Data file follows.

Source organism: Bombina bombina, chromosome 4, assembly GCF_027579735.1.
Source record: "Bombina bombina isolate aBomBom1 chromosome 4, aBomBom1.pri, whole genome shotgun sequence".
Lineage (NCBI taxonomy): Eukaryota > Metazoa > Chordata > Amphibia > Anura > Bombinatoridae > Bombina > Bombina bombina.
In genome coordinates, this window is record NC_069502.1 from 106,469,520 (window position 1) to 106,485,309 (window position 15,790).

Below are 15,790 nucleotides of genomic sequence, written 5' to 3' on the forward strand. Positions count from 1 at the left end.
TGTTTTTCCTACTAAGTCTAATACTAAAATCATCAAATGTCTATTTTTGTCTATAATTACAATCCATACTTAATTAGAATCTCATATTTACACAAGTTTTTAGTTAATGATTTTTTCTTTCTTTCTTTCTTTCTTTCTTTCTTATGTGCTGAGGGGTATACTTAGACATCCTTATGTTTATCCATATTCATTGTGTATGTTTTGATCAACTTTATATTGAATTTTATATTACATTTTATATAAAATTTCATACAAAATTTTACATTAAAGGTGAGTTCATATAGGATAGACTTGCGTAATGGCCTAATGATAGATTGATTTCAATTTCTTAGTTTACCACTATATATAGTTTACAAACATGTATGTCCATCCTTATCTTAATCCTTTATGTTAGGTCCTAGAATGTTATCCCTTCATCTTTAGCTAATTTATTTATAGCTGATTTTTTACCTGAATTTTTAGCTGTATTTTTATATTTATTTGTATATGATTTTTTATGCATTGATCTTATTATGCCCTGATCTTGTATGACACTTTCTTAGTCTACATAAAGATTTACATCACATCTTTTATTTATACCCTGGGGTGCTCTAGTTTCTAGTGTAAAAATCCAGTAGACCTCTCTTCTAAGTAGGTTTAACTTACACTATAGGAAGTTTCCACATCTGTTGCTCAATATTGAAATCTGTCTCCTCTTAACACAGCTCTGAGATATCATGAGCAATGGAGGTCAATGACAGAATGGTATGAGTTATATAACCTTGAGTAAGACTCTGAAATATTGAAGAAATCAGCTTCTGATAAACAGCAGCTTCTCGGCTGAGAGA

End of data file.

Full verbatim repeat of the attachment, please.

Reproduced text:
Source organism: Bombina bombina, chromosome 4, assembly GCF_027579735.1.
Source record: "Bombina bombina isolate aBomBom1 chromosome 4, aBomBom1.pri, whole genome shotgun sequence".
Lineage (NCBI taxonomy): Eukaryota > Metazoa > Chordata > Amphibia > Anura > Bombinatoridae > Bombina > Bombina bombina.
In genome coordinates, this window is record NC_069502.1 from 106,469,520 (window position 1) to 106,485,309 (window position 15,790).

Below are 15,790 nucleotides of genomic sequence, written 5' to 3' on the forward strand. Positions count from 1 at the left end.
TGTTTTTCCTACTAAGTCTAATACTAAAATCATCAAATGTCTATTTTTGTCTATAATTACAATCCATACTTAATTAGAATCTCATATTTACACAAGTTTTTAGTTAATGATTTTTTCTTTCTTTCTTTCTTTCTTTCTTTCTTATGTGCTGAGGGGTATACTTAGACATCCTTATGTTTATCCATATTCATTGTGTATGTTTTGATCAACTTTATATTGAATTTTATATTACATTTTATATAAAATTTCATACAAAATTTTACATTAAAGGTGAGTTCATATAGGATAGACTTGCGTAATGGCCTAATGATAGATTGATTTCAATTTCTTAGTTTACCACTATATATAGTTTACAAACATGTATGTCCATCCTTATCTTAATCCTTTATGTTAGGTCCTAGAATGTTATCCCTTCATCTTTAGCTAATTTATTTATAGCTGATTTTTTACCTGAATTTTTAGCTGTATTTTTATATTTATTTGTATATGATTTTTTATGCATTGATCTTATTATGCCCTGATCTTGTATGACACTTTCTTAGTCTACATAAAGATTTACATCACATCTTTTATTTATACCCTGGGGTGCTCTAGTTTCTAGTGTAAAAATCCAGTAGACCTCTCTTCTAAGTAGGTTTAACTTACACTATAGGAAGTTTCCACATCTGTTGCTCAATATTGAAATCTGTCTCCTCTTAACACAGCTCTGAGATATCATGAGCAATGGAGGTCAATGACAGAATGGTATGAGTTATATAACCTTGAGTAAGACTCTGAAATATTGAAGAAATCAGCTTCTGATAAACAGCAGCTTCTCGGCTGAGAGA